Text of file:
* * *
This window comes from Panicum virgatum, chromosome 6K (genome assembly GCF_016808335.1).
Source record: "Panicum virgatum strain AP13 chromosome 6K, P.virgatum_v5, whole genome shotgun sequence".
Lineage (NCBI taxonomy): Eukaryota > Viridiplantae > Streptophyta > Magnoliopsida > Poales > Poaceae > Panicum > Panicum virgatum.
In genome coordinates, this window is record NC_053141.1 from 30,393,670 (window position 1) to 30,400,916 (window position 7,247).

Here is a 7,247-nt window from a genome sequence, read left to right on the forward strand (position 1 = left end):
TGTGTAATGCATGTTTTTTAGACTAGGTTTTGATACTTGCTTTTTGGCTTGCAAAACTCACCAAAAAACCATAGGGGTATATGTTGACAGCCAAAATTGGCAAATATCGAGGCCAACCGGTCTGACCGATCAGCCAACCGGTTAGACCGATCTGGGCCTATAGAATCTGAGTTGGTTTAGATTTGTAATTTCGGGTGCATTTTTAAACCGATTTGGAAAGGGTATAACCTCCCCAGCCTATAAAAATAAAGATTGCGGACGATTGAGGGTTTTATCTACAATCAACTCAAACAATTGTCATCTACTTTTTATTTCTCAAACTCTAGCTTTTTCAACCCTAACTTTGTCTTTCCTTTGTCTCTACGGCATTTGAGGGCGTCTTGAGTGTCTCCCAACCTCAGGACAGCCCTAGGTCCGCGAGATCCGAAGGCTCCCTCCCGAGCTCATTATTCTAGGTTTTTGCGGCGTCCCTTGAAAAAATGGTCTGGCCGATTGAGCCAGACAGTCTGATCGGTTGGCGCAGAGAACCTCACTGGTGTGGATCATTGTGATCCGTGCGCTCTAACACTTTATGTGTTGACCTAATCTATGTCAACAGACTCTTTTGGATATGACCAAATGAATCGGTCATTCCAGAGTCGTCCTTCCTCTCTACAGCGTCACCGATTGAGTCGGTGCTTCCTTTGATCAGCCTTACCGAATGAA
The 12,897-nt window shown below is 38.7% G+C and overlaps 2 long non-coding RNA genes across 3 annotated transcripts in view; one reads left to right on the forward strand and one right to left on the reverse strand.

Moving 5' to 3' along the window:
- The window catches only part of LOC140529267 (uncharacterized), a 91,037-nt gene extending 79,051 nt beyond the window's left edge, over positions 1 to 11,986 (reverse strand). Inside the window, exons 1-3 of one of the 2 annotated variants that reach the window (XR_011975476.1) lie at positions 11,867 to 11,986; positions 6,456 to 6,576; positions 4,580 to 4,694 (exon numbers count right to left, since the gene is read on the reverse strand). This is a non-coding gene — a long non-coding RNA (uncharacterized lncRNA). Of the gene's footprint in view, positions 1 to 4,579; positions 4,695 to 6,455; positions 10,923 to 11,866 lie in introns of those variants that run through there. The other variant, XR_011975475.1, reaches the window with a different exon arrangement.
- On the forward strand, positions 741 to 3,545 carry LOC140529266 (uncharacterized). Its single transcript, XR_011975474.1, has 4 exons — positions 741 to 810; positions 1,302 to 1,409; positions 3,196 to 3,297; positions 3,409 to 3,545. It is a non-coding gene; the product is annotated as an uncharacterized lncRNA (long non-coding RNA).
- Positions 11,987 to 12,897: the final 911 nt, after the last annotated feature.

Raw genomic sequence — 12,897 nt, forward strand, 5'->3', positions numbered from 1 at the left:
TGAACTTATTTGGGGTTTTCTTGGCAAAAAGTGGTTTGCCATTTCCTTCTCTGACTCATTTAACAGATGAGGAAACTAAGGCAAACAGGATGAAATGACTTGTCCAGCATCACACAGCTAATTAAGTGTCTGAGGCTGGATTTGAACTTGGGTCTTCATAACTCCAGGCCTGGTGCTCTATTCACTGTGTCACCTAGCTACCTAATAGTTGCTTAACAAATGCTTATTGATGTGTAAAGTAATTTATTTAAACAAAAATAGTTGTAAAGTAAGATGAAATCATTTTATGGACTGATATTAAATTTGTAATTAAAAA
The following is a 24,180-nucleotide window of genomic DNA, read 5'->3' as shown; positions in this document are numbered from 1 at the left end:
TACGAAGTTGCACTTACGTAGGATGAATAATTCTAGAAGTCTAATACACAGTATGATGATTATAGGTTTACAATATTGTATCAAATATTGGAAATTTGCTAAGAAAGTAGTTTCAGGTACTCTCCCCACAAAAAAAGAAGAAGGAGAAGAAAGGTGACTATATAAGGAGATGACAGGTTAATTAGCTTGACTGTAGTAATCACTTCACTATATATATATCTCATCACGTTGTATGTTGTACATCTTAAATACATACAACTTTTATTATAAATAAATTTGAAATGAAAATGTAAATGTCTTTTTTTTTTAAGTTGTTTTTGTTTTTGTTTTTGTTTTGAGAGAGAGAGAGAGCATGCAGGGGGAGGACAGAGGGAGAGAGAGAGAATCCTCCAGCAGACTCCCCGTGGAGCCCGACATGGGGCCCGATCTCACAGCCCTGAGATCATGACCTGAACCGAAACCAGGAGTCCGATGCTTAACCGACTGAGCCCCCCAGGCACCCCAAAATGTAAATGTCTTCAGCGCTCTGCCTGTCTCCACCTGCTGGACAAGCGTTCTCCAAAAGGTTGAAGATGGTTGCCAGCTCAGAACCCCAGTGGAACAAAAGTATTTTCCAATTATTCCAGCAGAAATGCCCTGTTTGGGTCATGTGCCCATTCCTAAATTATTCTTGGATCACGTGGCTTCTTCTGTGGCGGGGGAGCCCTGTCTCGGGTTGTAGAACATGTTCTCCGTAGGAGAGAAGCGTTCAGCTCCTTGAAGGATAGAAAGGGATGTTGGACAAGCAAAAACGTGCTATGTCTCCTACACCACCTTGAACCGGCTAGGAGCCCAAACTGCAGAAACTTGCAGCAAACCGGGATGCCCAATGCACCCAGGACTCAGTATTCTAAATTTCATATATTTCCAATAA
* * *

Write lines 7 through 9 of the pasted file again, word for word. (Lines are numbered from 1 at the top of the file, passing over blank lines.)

The 12,897-nt window shown below is 38.7% G+C and overlaps 2 long non-coding RNA genes across 3 annotated transcripts in view; one reads left to right on the forward strand and one right to left on the reverse strand.

Moving 5' to 3' along the window:
- The window catches only part of LOC140529267 (uncharacterized), a 91,037-nt gene extending 79,051 nt beyond the window's left edge, over positions 1 to 11,986 (reverse strand). Inside the window, exons 1-3 of one of the 2 annotated variants that reach the window (XR_011975476.1) lie at positions 11,867 to 11,986; positions 6,456 to 6,576; positions 4,580 to 4,694 (exon numbers count right to left, since the gene is read on the reverse strand). This is a non-coding gene — a long non-coding RNA (uncharacterized lncRNA). Of the gene's footprint in view, positions 1 to 4,579; positions 4,695 to 6,455; positions 10,923 to 11,866 lie in introns of those variants that run through there. The other variant, XR_011975475.1, reaches the window with a different exon arrangement.